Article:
Clinical characteristics were compared between neutropenic and non-neutropenic patients, including long-term steroid use, defined as steroid treatment for three months or more before NSTI onset, non-steroidal anti-inflammatory drug (NSAID) use, defined as any NSAID exposure during the week preceding NSTI onset, and immunosuppression, defined as exposure to any immunosuppressive drug or the presence of an underlying disease altering the immune system (i.e. haematological malignancies, asplenism, HIV infection, congenital or acquired immune deficits). We also identified the nosocomial status of infection, which was defined as a NSTI occurring after at least 48 h of hospitalization.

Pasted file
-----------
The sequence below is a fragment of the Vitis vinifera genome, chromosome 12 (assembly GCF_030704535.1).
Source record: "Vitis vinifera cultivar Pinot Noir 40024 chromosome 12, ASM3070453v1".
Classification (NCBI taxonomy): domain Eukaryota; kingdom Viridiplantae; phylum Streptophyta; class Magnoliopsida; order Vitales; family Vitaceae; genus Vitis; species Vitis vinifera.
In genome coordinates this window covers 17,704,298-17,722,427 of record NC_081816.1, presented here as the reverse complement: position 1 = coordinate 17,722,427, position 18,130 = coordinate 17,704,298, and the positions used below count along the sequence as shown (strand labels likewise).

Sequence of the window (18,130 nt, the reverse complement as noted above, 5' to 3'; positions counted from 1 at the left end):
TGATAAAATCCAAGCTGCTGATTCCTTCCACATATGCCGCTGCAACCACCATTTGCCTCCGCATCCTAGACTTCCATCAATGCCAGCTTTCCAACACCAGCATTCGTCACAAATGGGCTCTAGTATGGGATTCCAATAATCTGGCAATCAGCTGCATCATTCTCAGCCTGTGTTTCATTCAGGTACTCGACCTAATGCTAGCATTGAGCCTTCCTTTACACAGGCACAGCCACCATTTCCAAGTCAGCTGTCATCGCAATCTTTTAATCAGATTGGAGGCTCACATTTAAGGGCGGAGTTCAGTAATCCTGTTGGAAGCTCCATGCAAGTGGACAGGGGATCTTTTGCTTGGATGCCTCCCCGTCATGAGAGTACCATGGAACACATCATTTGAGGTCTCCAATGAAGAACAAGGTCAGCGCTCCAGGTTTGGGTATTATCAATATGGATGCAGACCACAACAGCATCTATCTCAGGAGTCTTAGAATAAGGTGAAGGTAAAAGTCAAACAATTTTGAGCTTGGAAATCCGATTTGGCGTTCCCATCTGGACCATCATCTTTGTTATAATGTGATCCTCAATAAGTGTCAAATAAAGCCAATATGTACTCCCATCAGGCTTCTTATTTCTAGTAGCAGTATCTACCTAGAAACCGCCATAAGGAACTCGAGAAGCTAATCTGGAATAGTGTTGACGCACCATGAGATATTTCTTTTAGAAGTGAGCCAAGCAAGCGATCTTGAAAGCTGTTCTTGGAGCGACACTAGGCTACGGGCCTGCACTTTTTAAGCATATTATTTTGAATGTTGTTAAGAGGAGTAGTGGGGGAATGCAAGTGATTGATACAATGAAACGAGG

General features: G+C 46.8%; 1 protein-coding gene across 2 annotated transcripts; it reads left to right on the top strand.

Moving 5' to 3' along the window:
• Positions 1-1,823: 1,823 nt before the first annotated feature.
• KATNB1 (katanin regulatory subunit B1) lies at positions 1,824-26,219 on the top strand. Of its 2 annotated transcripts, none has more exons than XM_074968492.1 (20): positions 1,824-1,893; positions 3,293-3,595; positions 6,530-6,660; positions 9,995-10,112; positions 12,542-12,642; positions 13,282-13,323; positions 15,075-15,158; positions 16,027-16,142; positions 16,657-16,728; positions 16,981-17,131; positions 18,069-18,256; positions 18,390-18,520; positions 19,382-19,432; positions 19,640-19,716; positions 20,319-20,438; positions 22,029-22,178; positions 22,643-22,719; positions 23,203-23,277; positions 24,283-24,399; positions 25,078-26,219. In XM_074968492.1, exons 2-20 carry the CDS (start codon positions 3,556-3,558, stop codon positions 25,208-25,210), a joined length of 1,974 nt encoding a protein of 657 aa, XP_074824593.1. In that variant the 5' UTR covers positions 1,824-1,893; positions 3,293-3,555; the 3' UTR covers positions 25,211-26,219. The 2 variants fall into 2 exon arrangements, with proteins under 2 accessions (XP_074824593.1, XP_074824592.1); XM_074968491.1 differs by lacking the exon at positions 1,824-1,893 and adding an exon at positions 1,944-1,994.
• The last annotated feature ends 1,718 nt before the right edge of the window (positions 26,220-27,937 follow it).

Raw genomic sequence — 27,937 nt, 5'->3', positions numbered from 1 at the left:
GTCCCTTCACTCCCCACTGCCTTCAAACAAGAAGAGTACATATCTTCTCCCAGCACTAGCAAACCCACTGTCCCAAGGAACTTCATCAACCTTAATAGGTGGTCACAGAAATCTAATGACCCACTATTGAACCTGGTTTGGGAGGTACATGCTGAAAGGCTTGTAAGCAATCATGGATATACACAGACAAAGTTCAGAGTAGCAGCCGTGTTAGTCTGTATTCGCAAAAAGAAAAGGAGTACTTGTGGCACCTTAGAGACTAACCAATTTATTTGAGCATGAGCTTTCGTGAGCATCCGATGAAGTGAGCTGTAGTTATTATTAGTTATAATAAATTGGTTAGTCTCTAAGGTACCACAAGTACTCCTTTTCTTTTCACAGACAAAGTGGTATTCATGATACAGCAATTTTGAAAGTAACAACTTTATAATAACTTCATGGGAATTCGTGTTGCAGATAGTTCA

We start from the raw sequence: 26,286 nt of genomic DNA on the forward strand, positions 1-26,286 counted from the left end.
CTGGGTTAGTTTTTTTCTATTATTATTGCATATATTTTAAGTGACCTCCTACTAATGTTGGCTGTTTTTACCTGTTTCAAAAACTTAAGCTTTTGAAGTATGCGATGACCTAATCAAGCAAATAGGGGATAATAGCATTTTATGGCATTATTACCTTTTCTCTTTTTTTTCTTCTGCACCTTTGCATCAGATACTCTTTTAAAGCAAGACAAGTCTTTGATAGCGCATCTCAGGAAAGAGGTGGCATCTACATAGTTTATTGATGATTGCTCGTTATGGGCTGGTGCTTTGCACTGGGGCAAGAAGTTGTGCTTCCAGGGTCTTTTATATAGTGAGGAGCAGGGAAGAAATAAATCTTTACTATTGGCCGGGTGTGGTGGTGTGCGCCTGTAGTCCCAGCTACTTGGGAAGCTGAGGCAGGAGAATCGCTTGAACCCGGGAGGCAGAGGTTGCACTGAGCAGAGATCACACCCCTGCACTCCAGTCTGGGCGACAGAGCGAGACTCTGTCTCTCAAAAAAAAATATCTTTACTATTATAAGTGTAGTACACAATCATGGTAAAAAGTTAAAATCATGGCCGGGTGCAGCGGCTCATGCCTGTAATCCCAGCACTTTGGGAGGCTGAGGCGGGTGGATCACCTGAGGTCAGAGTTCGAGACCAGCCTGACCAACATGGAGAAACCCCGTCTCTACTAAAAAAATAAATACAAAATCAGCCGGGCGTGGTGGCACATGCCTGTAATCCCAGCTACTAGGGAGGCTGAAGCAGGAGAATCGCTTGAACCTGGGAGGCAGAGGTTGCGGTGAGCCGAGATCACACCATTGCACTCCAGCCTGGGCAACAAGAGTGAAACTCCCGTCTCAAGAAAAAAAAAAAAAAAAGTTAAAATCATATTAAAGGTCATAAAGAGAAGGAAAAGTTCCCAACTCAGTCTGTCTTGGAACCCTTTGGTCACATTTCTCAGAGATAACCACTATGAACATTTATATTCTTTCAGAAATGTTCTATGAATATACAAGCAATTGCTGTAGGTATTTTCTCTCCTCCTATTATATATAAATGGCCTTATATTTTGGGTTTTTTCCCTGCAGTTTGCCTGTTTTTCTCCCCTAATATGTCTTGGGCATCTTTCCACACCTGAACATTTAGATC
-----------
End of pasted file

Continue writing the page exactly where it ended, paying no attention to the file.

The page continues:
Microbiological documentation was based on blood cultures and/or on intraoperative deep tissue biopsy cultures or on the culture of fine-needle subcutaneous aspiration in an area of skin necrosis. Superficial skin swabs were not considered.

A previously published cohort of 165 non-neutropenic patients with histologically confirmed NSTIs admitted from 2015 to 2019 in the ICUs of 13 Great Paris area hospitals was used for comparison [10]. These patients were selected using the French national hospital database with the 10th International Classification of Disease diagnostic codes for “necrotizing skin and soft tissue infections”. Patients with cervico-facial NSTIs were not included in this cohort.